What makes a particular printed item precious is that though many weremass-produced, few are still extant. Beware of fakes, however, which areeasier to attempt on paper than any other art form.

"I get three calls a week saying, 'I have an original copy of theDeclaration of Independence,' " Markowitz joked.

The crowd that shows up for Swann's auction of "Maps, Natural History &Historical Prints" is hardly a crowd -- a group of barely two dozen, mostlyfusty and crusty old men. Befitting the esoterica on sale, the auctioneerinjects an obscure wit into the goings-on.

As a John Gould print comes up for sale, for instance, he mentions thatthis illustrated bird was named for Queen Victoria's daughter, Augusta. Whenthe auctioneer can't find anyone willing to pony up a minimum bid of $1,000,he cracks, "Well, that's what I get for trying to teach you something."

Sale prices vary wildly. One minute a postcard is being nickel-and-dimed,and the next an Audubon print is up into the tens of thousands of dollars. DanWechsler, a Manhattan dealer in rare books and prints, claims that afterbidding here for the past five years, he's learned to enjoy Swann'seccentricities.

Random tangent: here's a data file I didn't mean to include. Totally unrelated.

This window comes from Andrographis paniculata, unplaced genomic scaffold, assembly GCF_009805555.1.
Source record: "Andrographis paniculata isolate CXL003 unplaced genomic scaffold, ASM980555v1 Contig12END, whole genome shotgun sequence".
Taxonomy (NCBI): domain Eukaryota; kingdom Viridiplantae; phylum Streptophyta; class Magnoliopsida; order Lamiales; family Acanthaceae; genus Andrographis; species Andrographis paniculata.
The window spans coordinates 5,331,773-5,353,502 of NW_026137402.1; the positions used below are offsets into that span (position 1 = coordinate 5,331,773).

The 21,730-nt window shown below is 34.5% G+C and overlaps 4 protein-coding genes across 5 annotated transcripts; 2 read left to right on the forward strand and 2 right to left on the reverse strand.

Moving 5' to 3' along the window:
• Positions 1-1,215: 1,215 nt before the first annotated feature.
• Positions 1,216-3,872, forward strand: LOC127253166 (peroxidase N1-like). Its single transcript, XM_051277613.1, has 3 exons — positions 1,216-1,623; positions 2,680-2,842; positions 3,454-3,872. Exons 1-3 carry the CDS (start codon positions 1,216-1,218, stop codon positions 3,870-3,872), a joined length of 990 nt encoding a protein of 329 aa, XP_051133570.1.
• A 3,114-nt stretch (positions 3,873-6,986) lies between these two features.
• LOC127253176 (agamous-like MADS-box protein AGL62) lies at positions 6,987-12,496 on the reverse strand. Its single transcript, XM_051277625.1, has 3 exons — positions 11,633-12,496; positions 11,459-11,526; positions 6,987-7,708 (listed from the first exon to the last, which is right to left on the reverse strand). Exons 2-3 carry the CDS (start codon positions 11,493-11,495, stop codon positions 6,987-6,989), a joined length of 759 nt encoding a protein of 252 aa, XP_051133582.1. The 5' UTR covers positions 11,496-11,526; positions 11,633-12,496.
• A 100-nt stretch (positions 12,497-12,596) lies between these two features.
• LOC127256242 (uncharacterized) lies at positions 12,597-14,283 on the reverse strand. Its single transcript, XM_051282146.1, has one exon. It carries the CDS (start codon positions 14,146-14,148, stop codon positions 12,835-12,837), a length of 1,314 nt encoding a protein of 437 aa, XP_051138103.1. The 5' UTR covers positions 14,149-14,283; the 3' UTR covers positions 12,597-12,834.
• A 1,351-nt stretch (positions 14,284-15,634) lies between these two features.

When asked about the predominance of elderly males among the customers,Wechsler laughed. "We all bemoan that there's such a lack of girls," he said."Then again, it's much worse at auctions for stamps and coins."

An ideal day

  • 7:30 a.m.: Wake up at the Franklin Hotel, go for a run or a head-clearing walk through Central Park. Say aloud the maximum total you are prepared to bid. Remember: An auction is not the place to get carried away with emotion.
  • 8:45 a.m.: Breakfast at Sarabeth's Kitchen, on Madison Avenue between 92nd and 93rd streets. Sarabeth's is famous for its baked goods.
  • 9:45 a.m.: Arrive at Doyle New York (or Sotheby's, Christies, or Swann). Sign in, get your paddle and be bold in your bidding -- but don't exceed your price limits.
  • 1 p.m.: Lunch at E.A.T., on Madison Avenue between 80th and 81st streets. If you've purchased a treasure, celebrate. If you lost out on the bid, console yourself with some "haute nosh" cuisine -- the best salads, soups, breads and desserts in New York.
  • 3 p.m.: Spend the afternoon browsing the museums of the Upper East Side: the Metropolitan Museum of Art, the Guggenheim, the Cooper-Hewitt National Museum of Design, the Frick, and the Jewish Museum of the City of New York, to name just a few.